Update (05/07/2020): added tests with JLCPCB manufactured filters
What is a hairpin filter?
Electronic filters are circuits which remove unwanted frequency components from the signal to enhance the signal-to-noise ratio. They are notably useful in the radio UHF range, to remove undesired transmissions and therefore improve the receiver's relative sensitivity.
An SDR (software design radio) such as the RTL-SDR with good filtering and an adequate antenna (and possibly external amplification), can pick up very low amplitude signals such as satellite transmissions.
Filters are usually made of discrete components (capacitors, inductors, etc.) in certain arrangements to form low-pass, high-pass, band-pass or band-cut. As frequency grows, this becomes increasingly unreliable. Microstrip filters are a higher-frequency alternative that uses the physical shapes and positions of transmission lines to affect their attenuation on specific frequency ranges.
There are several geometries used to construct distributed element filters, but all have the common property of causing a discontinuity on the transmission line. These discontinuities present a reactive impedance to a wavefront traveling down the line, and these reactances can be chosen by design to serve as approximations for lumped inductors, capacitors or resonators, as required by the filter.
One of my 1090 MHz hairpin microstrip filters, made using this generator.
The hairpin topology uses parallel-coupled lines and behaves like a band-pass filter used to isolate the bandwidth's frequencies from parasitic signals. It takes up relatively low board space and it quite easy to build compared to other band-pass microstrip topologies such as the interdigital filter.
Update (26/05/2020): The generator can now directly generate a Kicad footprint (kicad_mod file).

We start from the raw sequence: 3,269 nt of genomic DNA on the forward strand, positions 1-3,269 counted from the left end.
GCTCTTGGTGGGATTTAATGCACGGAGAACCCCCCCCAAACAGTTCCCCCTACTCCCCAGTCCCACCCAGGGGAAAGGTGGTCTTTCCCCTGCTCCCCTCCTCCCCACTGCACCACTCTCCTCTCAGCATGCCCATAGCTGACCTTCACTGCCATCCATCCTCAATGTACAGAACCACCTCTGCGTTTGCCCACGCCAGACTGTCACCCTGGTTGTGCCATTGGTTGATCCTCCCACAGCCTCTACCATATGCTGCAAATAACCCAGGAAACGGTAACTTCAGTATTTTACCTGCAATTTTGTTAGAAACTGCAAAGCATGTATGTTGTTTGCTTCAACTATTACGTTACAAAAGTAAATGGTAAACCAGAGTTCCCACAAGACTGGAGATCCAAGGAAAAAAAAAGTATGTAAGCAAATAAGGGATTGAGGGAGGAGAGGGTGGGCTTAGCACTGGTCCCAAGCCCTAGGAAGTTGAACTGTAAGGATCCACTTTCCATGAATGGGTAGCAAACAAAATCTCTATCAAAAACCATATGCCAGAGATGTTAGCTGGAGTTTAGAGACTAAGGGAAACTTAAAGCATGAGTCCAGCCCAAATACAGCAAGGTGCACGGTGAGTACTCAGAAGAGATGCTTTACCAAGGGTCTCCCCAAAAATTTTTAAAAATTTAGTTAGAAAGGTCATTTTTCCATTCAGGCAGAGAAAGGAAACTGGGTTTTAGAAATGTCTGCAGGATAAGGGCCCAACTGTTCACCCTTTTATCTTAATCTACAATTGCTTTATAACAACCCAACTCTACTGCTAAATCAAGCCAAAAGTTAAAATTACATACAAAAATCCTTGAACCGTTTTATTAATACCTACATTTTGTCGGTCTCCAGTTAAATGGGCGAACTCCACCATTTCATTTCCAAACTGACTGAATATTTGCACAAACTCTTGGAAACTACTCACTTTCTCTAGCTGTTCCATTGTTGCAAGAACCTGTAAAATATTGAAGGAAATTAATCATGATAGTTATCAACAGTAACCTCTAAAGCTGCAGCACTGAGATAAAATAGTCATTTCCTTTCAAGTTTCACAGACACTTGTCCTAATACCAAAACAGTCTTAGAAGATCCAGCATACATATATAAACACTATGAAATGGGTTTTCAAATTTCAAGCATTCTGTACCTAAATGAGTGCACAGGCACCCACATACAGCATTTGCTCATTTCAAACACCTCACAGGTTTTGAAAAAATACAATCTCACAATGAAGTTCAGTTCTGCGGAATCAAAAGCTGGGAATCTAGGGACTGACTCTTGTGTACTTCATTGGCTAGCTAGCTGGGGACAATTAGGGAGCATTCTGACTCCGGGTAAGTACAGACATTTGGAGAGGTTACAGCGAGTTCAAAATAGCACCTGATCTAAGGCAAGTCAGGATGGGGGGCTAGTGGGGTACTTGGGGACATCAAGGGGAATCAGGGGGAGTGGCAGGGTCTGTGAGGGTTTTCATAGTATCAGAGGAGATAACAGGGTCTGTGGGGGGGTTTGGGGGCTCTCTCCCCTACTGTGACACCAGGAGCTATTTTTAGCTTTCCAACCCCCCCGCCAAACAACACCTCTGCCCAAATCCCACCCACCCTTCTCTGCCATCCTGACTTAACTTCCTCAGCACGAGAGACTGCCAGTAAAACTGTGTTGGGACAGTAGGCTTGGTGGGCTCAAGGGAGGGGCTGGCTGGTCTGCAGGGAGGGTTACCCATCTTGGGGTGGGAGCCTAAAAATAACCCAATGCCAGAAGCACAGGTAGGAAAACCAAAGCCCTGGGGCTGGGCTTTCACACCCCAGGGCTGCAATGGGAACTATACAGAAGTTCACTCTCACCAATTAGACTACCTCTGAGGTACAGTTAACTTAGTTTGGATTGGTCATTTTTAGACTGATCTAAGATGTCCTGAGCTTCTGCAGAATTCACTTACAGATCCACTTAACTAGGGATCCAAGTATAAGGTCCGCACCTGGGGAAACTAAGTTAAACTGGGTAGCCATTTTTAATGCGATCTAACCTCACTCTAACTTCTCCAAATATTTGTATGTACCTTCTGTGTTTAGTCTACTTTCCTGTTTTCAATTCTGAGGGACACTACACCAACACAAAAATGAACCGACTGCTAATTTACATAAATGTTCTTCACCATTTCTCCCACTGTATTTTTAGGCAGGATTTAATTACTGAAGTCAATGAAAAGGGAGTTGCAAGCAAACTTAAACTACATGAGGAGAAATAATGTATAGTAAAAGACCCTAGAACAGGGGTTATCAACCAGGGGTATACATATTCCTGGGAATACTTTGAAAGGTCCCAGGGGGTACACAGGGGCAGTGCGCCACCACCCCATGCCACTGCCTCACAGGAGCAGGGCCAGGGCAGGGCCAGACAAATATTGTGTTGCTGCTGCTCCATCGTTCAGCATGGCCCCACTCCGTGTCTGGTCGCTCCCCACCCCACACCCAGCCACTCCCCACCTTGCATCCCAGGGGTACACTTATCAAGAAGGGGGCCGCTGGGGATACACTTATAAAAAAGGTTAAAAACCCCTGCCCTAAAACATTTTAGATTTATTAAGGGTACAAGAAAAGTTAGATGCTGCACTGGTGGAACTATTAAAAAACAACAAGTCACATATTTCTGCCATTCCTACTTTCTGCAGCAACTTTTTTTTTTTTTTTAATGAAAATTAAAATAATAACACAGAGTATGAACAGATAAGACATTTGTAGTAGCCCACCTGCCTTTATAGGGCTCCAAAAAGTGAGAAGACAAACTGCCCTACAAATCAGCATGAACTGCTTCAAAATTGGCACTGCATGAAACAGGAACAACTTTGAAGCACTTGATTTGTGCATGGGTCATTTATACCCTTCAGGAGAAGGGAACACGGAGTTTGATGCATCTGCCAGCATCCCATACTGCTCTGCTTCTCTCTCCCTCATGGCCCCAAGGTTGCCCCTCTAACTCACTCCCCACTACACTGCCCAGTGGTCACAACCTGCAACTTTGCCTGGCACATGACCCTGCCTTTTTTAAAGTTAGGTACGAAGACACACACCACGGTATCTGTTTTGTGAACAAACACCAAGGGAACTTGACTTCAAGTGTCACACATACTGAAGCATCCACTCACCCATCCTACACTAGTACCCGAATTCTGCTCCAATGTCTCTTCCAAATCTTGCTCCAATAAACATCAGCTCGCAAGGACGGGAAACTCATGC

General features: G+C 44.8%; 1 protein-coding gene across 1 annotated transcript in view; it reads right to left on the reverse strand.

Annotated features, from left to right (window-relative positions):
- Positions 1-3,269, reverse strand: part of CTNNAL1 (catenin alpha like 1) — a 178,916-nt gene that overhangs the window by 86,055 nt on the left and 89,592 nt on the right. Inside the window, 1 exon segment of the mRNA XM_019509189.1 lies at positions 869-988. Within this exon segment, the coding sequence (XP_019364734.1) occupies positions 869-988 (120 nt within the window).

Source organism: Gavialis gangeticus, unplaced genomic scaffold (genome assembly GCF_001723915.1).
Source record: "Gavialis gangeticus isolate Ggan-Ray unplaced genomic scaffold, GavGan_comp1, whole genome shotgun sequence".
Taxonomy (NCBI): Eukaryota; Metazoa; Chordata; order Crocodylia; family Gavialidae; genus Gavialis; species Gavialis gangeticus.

The microstrip hairpin filter generator
Enter your desired elements length in the following form to generate an SVG or Kicad file. Use the form under to compute the element length for any given frequency.
This hairpin must be printed on one side of a standard double sided 1.6 mm thick PCB. The back side must stay copper coated and be connect to the ground. Remove the solder mask on top of the filter.
On the SVG file, the horizontal line at the bottom of the page is 150 mm, to check scaling after printing/importing.
The generated topologies are designed to be used with standard female 50Ω SMA board-edge connectors. Solder the connector center signal pins to the hairpin feeder tracks and the ground pins to the bottom side.
This tool is under MIT license.
This video shows the project:
I made an openEMS model of my hairpin filter. Thank to finite difference time domain analysis (FDTD), this model can be used to determine the S-parameters S11/S22 (reflected power) and S21/S12 (transferred power) for different element's length. Note that the return loss and transmitted power in either direction should be identical because the construction is completely symmetrical.
This animation shows the wave propagation with a Gaussian excitation function, simulated with this model (viewed in Paraview):
Running this code with Octave/Matlab is a better way to design a hairpin filter than my calculator but it takes tens of minutes per simulation, depending on the frequency range, mesh size and of course computing resources.
Download the code on my GitHub repository: https://github.com/CGrassin/hairpin_filter
The following figure shows the structure of the hairpin filter:
The dimensions I used are given is the following table.
|0.25 mm (10 mil)
|2 mm (80 mil)
|2 mm (80 mil)
|2.54 mm (100 mil)
|See formula below
The length is computed on a formula I determined with experimental data using a quadratic regression curve fitting:
This gives good results up to about 1.5 GHz - more about this below.
Homemade PCB fabrication
To make my test hairpin filters, I used my quick prototyping method (click here to go to the article).
The masked copper board, ready for etching with ferric chloride, and the completed board with the SMA ports soldered
This method is not well suited to achieve the precision that is required for the UHF range. Better PCB quality will result in less losses, improved consistency and a sharper frequency response.
Professional PCB manufacturing